Kicking Off the OPV Stability Project

The OPV Stability Project's kick-off meeting took place in Erlangen, Germany, from April 8th to 11th. Partners, supervisors, and PhD students convened to deliberate on the Project's forthcoming steps and commence the initial training sessions.

Organic solar cells represent a promising avenue for the production of emission-free electricity: compared to silicon cells, they are lighter, thinner, and possess enhanced flexibility, all while maintaining good power conversion efficiency. Nonetheless, the swiftness of their degradation remains a formidable impediment to widespread adoption. Hence, the key question is: how can we prolong the lifespan of organic photovoltaics? Ten PhD students will undertake this challenge over the next four years of the Project.
A training program and individualized career guidance have been instituted to delve deeper into the evolution of these technologies and pinpoint stable motifs, materials, and architectures. The gathering in Erlangen marked the initial stride in this important journey.

The meeting started with presentations from participating universities, industrial entities, and research facilities, fostering an interdisciplinary milieu that encouraged students to contemplate science while acknowledging the potential economic ramifications of their research endeavours. Subsequently, PhD candidates engaged in one-on-one discussions with supervisors to delineate their work agendas and commence training sessions.
The first one was a comprehensive "Introduction into OPV," laying a robust foundational understanding of the technology. This was seamlessly followed by an extensive overview of photovoltaics and its pivotal role in transforming energy systems.The Meeting highlights  included lab visits of i-Meet and Hi-Ern, providing firsthand exposure to cutting-edge equipment utilized in OPV research. Furthermore, participants had the privilege to explore OPV production during a visit to Energie Campus Nurnberg, gaining valuable insights into practical applications.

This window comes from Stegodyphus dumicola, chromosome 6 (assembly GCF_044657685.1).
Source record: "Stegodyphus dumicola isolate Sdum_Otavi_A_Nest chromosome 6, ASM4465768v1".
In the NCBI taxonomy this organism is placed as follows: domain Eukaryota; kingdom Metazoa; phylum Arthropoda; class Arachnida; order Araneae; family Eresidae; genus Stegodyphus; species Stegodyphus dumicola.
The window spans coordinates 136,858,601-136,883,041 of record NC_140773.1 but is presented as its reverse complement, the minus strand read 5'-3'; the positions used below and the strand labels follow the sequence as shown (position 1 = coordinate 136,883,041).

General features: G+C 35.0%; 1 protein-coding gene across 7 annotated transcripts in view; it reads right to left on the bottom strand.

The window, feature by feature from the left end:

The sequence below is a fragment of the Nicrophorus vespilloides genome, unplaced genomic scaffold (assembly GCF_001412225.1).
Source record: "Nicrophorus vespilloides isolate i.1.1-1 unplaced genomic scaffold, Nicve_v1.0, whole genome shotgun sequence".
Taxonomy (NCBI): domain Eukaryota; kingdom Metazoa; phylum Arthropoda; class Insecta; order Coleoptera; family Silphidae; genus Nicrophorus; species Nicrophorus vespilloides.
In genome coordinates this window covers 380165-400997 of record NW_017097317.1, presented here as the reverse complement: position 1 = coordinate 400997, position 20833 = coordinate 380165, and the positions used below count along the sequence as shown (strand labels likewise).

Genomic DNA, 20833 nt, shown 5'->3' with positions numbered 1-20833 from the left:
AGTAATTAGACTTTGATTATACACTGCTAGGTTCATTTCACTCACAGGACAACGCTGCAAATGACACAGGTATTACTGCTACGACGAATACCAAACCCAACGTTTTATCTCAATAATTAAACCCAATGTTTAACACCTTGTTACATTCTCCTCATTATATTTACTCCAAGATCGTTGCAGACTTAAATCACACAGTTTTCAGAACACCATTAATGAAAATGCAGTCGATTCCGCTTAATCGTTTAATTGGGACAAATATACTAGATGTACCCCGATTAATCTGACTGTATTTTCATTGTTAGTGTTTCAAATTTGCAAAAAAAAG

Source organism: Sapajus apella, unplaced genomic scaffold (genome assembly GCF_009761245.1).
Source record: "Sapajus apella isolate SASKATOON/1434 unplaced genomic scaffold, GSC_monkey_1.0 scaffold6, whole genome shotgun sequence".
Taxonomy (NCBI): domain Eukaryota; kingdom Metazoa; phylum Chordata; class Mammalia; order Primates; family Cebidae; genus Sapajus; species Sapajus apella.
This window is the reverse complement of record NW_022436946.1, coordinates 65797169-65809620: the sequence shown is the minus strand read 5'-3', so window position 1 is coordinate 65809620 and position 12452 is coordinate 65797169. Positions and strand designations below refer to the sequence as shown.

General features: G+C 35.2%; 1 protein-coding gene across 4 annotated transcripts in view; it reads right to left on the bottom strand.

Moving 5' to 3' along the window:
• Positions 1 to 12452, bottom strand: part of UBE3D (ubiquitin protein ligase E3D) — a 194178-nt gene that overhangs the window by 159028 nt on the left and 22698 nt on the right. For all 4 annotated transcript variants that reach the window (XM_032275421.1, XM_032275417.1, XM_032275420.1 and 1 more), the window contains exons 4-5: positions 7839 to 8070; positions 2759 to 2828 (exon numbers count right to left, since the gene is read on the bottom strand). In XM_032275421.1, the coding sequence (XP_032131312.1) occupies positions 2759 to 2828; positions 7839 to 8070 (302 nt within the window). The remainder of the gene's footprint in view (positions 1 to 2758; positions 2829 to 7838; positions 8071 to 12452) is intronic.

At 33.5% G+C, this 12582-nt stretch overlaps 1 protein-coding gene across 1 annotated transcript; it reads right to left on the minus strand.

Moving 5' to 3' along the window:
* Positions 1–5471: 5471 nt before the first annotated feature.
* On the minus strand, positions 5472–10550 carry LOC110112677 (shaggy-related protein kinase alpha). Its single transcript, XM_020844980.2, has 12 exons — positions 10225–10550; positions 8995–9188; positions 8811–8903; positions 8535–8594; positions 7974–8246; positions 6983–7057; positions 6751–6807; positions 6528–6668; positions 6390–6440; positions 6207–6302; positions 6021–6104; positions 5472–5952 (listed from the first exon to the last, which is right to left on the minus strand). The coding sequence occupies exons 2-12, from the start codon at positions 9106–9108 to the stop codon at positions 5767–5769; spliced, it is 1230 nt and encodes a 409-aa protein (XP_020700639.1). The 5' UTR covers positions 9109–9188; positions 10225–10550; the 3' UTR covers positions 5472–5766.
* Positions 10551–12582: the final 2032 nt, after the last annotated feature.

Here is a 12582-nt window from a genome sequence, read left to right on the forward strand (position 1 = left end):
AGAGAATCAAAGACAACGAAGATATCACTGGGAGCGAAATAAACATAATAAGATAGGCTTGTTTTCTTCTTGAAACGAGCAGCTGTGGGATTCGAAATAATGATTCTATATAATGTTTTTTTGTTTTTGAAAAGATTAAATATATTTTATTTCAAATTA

A workshop focusing on "Big Data, statistics, data mining, and machine learning" further equipped the DCs with analytical tools indispensable for effective data interpretation, thus augmenting their capabilities in OPV research and development. In sum, these activities facilitated a comprehensive and enriching learning experience, nurturing collaboration and fostering innovation among all participants.

The OPV Stability Project presents a novel comprehensive strategy that includes high-throughput experiments and artificial intelligence methods to set the path for the next generation of OPVs. As the project coordinator, Gregor Trimmel, from the Institute for Chemistry and Technology of Materials at TU Graz, remarked: “High efficiency, low costs and long lifetimes are essential qualities for every solar cell technology. OPVs have already shown that they can compete in the first two factors, as their efficiencies are approaching 20% with a very low cost of production. However, OPVs still lag in stability. Within OPVStability, we focus on this very key issue, and I am confident that we will make a significant contribution to the further advancement of this technology.”

Partners of the project are Technical University Graz, Johannes Kepler University Linz, Consejo Superior de Investigaciones Científicas, Ben-Gurion University of the Negev, Paul Drude Institute  - Forschungsverbund Berlin e.V., Karlstad University, Central European Research Infrastructure Consortium, University of Bayreuth, Friedrich Alexander Universität Erlangen - Nürnberg, University of Southern Denmark as well as the associated partners InfinityPV, ASCA GmbH, Universitat Autonoma de Barcelona, Sunbooster GmbH, Zentrum für Elektronenmikroskopie, and University of Potsdam.